I’ve walked past the Intercontinental Park Lane many times, and never thought to pass through the hallowed doors (to be fair I never would have thought they would let any of us Kiwis in, but that’s another story). So, when hunting for Christmas themed Afternoon Teas came up, we couldn’t resist the choux swans winking merrily at us for a blogger date (‘blate’ for the lingo lovers) to catch up and gossip over.
By the time we had Christmas shopped ourselves out around Old Spitalfields market (my new discovery, what a place!) and tripped back through London to Marble Arch, I can tell you we were two hungry bloggers. Once we had taken our seating and were tempted with the Botanicals Afternoon Tea menu, all thoughts of the themed Christmas tea flew out the window.
“Celebrating the hotel’s location overlooking the iconic Royal Parks, this delicate and whimsical tea mixes citrus, berries, spices, and herbaceous botanicals for a taste of spring.”
Tea for me is a luxurious treat, a meal to be savoured with good friends and should be an experience. This tea is pitched as a sensory experience, and it really was. Playful, exploratory and left us eager to try each new delight.
We started with cocktails – a cardamom and vanilla infused champagne for me, and a fruity mocktail for my blate (I’m not sure which kind, bad blogger I know), and can confirm that mine was lovely.
Cardamom and vanilla infused champagne
We began the meal with a palate cleanser – a ‘botanical pear pearl drop’, served daintily on a bed of moss. It was a sign of great things to come.
These sandwiches caused some rather heated tea-side debate in our mission to decide which we loved the most. We loved the more interesting flavours – there was no fawning cucumber and cream cheese, or egg and cress to be seen here. Our overall favorite? The flaked smoked eel – smoky, beautifully textured, and perfectly matched with it’s accompanying horseradish, cucumber and apple relish. Mmmmm.
The guinea fowl ran a close second (there was quite a bit of hmmm, the guinea fowl, no, the eel, no, the guinea fowl. It was quite taxing I can assure you), with the gamey poultry providing a superb counterpoint to the creamed sauce, and crisp celeriac. We enjoyed the Trout & Salmon, with wasabi caviar, but felt that the asparagus and beef needed a little something to live up to the plate counterparts. Possibly even just a little herbed salt to give it a pop.
The open sandwich format worked really well – it meant not only a feast for the eyes, but we weren’t overwhelmed with bread. Also, see that selection below? It was mine, all mine. The helpings were really generous which made our hungry bellies very happy. It also meant narrowing down the best flavour was made much easier. You can’t always tell with just one taste.
Free range guinea fowl with crisp celeriac
Smoked eel, horseradish, cucumber and apple relish
Nettle marinated asparagus rolled in Sirloin of beef
Smoked trout and artichoke pesto wrapped with Speyside smoked salmon, wasabi caviar
You may be able to tell by the next few photos that we were a little late for our table (it was the last sitting that day) as I hadn’t quite factored in the distance between Marble Arch tube and the hotel, because after a while to enhance the mood – or subtly get rid of us, I’m not sure- – they turned the lights down. Low. But despite making photographing (subtly) somewhat hard, the tea & delicious food kept coming and we soldiered on.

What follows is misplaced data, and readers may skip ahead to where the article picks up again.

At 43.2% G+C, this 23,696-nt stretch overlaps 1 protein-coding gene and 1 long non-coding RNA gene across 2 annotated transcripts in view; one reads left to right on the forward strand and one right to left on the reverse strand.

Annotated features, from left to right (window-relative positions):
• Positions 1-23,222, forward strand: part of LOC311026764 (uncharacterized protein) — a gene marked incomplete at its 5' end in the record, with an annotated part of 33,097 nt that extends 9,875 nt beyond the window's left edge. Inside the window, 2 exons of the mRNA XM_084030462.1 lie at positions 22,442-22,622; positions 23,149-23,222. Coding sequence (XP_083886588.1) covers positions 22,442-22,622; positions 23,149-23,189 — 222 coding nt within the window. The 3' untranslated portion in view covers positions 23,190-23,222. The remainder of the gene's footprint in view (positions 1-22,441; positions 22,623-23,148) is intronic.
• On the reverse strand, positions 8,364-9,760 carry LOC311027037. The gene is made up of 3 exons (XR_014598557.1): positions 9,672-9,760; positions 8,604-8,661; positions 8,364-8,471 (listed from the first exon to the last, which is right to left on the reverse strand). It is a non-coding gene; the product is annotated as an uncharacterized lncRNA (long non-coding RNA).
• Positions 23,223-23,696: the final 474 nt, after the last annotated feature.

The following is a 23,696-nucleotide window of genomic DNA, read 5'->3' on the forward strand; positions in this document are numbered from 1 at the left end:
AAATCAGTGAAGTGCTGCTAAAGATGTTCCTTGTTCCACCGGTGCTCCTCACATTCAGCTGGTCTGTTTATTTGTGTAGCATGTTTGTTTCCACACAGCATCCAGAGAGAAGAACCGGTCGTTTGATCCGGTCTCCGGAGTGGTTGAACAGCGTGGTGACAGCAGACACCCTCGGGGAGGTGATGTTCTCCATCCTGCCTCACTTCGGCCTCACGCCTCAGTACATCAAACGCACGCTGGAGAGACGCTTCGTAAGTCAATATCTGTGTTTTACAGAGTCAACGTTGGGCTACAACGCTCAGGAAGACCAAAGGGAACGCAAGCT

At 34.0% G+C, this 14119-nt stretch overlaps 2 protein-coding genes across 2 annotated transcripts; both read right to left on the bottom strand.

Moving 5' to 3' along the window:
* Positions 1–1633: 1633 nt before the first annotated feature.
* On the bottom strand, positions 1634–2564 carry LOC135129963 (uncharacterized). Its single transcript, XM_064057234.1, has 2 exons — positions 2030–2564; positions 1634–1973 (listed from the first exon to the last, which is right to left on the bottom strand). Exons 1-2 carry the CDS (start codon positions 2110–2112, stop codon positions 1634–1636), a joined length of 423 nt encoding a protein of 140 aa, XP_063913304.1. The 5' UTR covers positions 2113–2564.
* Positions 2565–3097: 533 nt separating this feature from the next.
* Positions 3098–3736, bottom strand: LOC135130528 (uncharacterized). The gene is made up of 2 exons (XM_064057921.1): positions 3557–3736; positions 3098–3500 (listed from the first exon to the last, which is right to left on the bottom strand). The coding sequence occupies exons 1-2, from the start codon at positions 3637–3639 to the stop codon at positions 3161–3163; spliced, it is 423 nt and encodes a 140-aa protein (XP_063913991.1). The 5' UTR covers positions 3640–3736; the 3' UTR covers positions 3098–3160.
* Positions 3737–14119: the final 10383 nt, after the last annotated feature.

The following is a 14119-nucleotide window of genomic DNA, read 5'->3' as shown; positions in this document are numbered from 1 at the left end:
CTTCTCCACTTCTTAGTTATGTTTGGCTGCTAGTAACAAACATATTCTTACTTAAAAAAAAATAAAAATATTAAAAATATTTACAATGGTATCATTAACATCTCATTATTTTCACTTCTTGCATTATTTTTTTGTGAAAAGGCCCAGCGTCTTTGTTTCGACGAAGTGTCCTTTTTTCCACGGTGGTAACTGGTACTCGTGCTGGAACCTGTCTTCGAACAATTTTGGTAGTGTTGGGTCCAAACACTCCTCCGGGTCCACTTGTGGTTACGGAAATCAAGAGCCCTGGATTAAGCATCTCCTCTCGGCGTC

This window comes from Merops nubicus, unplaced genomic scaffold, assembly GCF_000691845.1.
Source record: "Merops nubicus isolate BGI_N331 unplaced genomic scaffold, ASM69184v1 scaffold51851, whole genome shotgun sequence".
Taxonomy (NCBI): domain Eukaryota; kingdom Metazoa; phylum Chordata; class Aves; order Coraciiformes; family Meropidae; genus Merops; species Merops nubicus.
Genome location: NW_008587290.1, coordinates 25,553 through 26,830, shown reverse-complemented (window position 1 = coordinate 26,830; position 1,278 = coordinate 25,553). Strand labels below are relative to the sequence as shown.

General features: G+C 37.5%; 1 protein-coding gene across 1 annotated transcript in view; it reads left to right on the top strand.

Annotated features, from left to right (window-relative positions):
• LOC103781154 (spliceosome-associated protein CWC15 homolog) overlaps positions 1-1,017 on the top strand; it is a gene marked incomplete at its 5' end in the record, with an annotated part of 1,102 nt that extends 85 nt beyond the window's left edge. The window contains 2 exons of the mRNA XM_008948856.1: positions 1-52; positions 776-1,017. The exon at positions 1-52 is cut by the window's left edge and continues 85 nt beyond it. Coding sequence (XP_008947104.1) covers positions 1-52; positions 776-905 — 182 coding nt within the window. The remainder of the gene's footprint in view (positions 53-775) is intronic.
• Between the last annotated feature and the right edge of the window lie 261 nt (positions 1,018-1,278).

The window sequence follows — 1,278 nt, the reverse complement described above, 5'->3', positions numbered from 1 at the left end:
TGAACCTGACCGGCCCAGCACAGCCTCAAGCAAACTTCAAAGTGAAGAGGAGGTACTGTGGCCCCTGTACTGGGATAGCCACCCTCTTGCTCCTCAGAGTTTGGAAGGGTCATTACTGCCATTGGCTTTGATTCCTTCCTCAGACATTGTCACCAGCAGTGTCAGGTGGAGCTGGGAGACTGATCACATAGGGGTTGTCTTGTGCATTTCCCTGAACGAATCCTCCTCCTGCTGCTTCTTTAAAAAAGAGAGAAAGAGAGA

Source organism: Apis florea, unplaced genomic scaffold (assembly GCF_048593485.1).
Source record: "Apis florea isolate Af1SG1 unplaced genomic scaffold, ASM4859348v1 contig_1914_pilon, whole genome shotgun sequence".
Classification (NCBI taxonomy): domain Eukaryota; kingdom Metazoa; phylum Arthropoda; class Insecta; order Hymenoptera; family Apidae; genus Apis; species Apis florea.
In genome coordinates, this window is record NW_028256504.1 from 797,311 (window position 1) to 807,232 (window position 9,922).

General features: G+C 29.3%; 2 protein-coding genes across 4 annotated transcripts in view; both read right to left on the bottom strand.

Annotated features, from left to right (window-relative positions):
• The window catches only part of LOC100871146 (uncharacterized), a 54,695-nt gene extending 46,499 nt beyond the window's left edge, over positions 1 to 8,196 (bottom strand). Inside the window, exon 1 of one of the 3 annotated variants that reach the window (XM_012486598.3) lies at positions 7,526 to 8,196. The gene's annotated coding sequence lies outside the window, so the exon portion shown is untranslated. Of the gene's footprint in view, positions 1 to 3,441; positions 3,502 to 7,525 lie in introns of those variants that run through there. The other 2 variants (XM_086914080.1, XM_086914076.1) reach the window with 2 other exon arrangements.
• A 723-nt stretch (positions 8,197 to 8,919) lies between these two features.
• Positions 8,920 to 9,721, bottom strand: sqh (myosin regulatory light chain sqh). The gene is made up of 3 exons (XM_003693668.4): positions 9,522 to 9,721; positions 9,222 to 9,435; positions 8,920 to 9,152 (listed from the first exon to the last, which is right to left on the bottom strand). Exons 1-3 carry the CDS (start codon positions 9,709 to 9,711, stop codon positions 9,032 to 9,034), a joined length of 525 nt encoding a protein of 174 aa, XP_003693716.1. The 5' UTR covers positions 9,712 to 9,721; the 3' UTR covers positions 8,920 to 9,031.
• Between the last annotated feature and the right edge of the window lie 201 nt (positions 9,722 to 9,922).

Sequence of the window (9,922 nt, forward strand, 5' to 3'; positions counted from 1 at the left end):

The scones were nice, the citrus peel leaving a piquancy in the mouth not normally associated with buttery soft scones, and the quince preserve was great.
Citrus peel and butter milk scones, with strawberry jam, quince preserve and Devon clotted cream
You know that we went to the Intercontinental Westminster shortly afterwards, and whilst we enjoyed ourselves were disappointed by the sharing of the best elements of the teat tier, and slightly disappointing nature of the cakes of offer. This in part was due to the below. Four high-quality patisserie, each with something interesting or delicious.
Each patisserie was an exploration for the tastebuds, a surprise for your fork and subject to much spirited discussion as we nibbled through each item. The Macaron was fabulous. It appears at first glance to be a normal macaron with a bit of topping and a baby macaron balanced on the crown. In reality the Blueberry dessert is half macaron, half spongey top, filled with a scrumptious creme brulee and topped with a small macaron. We delighted in every surprising bite.
I’m not going to bang on about every dessert, but they we all lovely (the celeriac didn’t really bring anything to the table but we still loved testing and trying each layer) and the exploration of flavours and textures made the afternoon tea not only delicious, but a great deal of fun.
Hazelnut bakewell topped with salted caramel cream, apple and rosemary mousse
Victoria plum and celeriac torte
Blueberry crème brûlée macaro
For the array of delicious tastes, good service and luxiourious surroundings, at £38.00+ service this is one tea that I’d highly recommend and seriously want to go back to. What I never understand is (usually skinny) people that go our for afternoon tea, but leave most of the plates untouched. Whether it’s because they don’t ever eat, because they are fussy or because they are just weird I will never know. If you don’t like gamey, fishy, smoky or umami flavours don’t order this tea (they have a few others) but mark my words, you will be missing out.
It’s a lovely hotel, all beige with highlights of tan and black and subtle prints dotted throughout, and it’s quite therapeutic to watch harried shoppers dash past the window as you relax into the insanely comfortable chairs. Half chair, half chaise longue they are quite fascinating pieces of furniture to get into, but slightly difficult to want to leave. But then again, why would you want to?